Table 11: Efficacy Results from Randomized Metastatic Breast Cancer Trial

  ABRAXANE 260 mg/m² Paclitaxel Injection 175 mg/m²
Reconciled Target Lesion Response Rate (primary endpoint)a
All randomized patients Response Rate [95% CI] 50/233
[16.19% - 26.73%]
[6.94% - 15.09%]
p-valueb 0.003
Patients who had failed combination chemotherapy or relapsed within 6 months of adjuvant chemotherapyc Response Rate [95% CI] 20/129
[9.26% - 21.75%]
[3.85% - 12.94%]
a Reconciled Target Lesion Response Rate (TLRR) was the prospectively defined protocol specific endpoint, based on independent radiologic assessment of tumor responses reconciled with investigator responses (which also included clinical information) for the first 6 cycles of therapy. The reconciled TLRR was lower than the investigator Reported Response Rates, which are based on all cycles of therapy.
b From Cochran-Mantel-Haenszel test stratified by 1st line vs. > 1st line therapy.
c Prior therapy included an anthracycline unless clinically contraindicated.

Non-Small Cell Lung Cancer

A multicenter, randomized, open-label study was conducted in 1052 chemonaive patients with Stage IIIb/IV non-small cell lung cancer to compare ABRAXANE in combination with carboplatin to paclitaxel injection in combination with carboplatin as first-line treatment in patients with advanced non-small cell lung cancer. ABRAXANE was administered as an intravenous infusion over 30 minutes at a dose of 100 mg/m² on Days 1, 8, and 15 of each 21-day cycle. Paclitaxel injection was administered as an intravenous infusion over 3 hours at a dose of 200 mg/m², following premedication. In both treatment arms carboplatin at a dose of AUC =6 mg•min/mL was administered intravenously on Day 1 of each 21-day cycle after completion of ABRAXANE/paclitaxel infusion. Treatment was administered until disease progression or development of an unacceptable toxicity. The major efficacy outcome measure was overall response rate as determined by a central independent review committee using RECIST guidelines (Version 1.0).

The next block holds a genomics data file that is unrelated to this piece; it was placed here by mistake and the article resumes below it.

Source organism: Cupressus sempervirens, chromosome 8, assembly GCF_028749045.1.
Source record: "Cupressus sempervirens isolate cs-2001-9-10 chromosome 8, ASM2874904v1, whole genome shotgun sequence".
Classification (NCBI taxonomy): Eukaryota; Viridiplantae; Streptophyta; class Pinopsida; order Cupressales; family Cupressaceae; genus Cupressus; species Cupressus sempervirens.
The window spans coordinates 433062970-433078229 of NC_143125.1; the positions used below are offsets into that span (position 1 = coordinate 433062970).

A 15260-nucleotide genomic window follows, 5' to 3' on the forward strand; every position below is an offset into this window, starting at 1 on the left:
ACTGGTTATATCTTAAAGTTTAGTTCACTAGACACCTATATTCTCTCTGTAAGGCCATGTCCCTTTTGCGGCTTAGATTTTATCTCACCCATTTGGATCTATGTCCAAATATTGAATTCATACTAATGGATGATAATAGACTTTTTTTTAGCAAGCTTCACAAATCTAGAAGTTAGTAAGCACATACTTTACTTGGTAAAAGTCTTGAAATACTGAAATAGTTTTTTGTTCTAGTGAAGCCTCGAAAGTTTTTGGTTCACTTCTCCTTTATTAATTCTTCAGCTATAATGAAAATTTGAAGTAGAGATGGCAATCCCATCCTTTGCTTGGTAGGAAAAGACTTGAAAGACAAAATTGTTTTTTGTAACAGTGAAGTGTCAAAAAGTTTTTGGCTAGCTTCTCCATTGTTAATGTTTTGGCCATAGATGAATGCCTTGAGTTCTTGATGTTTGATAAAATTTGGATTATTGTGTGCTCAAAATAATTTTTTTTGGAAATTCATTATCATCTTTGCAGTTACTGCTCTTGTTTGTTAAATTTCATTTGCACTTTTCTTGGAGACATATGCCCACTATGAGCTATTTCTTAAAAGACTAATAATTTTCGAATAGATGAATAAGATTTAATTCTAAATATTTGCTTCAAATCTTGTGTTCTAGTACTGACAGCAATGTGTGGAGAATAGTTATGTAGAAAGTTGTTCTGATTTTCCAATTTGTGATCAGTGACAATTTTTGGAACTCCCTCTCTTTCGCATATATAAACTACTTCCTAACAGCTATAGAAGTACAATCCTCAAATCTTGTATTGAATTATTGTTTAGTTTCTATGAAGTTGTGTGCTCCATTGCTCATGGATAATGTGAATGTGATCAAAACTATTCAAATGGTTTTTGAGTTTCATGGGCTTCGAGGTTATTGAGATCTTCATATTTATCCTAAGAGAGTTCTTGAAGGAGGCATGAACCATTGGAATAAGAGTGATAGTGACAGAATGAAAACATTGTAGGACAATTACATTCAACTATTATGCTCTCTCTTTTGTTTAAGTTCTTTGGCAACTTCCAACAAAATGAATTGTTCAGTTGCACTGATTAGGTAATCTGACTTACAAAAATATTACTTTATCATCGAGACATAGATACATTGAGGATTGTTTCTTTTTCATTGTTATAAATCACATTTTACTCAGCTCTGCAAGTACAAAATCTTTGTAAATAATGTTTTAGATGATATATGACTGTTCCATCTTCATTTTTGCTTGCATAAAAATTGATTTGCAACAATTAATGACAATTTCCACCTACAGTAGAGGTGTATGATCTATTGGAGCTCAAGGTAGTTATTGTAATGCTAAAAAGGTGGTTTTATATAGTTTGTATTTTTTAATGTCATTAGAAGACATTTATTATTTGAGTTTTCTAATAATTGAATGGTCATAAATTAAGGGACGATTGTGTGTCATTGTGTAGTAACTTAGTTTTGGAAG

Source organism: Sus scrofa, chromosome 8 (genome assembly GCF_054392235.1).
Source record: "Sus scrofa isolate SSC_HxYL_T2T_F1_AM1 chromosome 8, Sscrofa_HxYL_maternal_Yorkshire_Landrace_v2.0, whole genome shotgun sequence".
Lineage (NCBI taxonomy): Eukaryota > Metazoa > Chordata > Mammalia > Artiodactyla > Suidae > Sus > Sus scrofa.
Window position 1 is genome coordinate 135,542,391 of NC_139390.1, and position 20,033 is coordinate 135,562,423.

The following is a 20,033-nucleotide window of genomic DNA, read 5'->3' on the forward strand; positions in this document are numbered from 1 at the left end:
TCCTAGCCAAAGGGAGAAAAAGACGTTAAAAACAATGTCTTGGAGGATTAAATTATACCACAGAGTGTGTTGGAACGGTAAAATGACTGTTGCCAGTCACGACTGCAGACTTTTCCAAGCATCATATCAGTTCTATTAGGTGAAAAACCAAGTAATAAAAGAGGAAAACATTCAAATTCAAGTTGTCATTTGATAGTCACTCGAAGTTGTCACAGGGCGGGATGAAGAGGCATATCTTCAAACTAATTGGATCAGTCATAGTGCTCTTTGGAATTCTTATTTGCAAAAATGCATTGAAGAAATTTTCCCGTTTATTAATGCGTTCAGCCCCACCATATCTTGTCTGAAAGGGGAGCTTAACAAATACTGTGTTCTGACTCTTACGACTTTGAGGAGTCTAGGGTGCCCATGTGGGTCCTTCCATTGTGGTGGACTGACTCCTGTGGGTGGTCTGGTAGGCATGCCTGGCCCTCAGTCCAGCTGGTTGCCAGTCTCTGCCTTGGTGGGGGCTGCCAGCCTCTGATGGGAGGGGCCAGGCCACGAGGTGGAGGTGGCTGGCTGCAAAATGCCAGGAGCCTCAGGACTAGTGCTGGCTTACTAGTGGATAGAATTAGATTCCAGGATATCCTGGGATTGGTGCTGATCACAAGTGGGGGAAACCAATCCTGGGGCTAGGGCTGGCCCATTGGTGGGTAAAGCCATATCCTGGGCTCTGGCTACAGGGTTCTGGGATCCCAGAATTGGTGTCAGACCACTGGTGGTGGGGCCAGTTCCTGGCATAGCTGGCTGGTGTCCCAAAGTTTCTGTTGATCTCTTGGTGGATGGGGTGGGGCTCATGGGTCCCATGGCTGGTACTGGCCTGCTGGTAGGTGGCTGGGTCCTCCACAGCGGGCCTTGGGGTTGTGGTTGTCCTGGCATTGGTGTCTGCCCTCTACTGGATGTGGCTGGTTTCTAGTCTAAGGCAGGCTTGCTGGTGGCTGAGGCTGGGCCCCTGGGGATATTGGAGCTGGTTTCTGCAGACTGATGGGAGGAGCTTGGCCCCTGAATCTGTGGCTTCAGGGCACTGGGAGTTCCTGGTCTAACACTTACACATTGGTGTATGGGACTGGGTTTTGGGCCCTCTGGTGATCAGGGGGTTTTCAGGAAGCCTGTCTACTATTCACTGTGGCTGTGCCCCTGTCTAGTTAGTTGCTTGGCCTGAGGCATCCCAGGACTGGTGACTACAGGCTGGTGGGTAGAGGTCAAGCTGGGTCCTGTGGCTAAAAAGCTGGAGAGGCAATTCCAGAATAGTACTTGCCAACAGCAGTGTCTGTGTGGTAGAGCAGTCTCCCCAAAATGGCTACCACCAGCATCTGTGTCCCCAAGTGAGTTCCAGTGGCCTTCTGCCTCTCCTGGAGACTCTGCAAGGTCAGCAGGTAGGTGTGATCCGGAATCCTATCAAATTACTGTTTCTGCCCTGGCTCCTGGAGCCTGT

In the intent-to-treat (all-randomized) population, the median age was 60 years, 75% were men, 81% were White, 49% had adenocarcinoma, 43% had squamous cell lung cancer, 76% were ECOG PS 1, and 73% were current or former smokers. Patients received a median of 6 cycles of treatment in both study arms.

Patients in the ABRAXANE/carboplatin arm had a statistically significantly higher overall response rate compared to patients in the paclitaxel injection/carboplatin arm [(33% versus 25%) see Table 12]. There was no statistically significant difference in overall survival between the two study arms.

Table 12: Efficacy Results from Randomized Non-Small Cell Lung Cancer Trial (Intent-to-Treat Population)

  ABRAXANE (100 mg/m² weekly) + carboplatin
Paclitaxel Injection (200 mg/m² every 3 weeks) + carboplatin
Overall Response Rate (ORR)
Confirmed complete or partial overall response, n (%) 170 (33%) 132 (25%)
  95% CI 28.6, 36.7 21.2, 28.5
  P-value (Chi-Square test) 0.005
Median DoR in months (95% CI) 6.9 (5.6, 8.0) 6.0 (5.6, 7.1)
Overall Response Rate by Histology
Carcinoma/Adenocarcinoma 66/254 (26%) 71/264 (27%)
Squamous Cell Carcinoma 94/229 (41%) 54/221 (24%)
Large Cell Carcinoma 3/9 (33%) 2/13 (15%)
Other 7/29 (24%) 5/33 (15%)
CI = confidence interval; DoR= Duration of response

Adenocarcinoma Of The Pancreas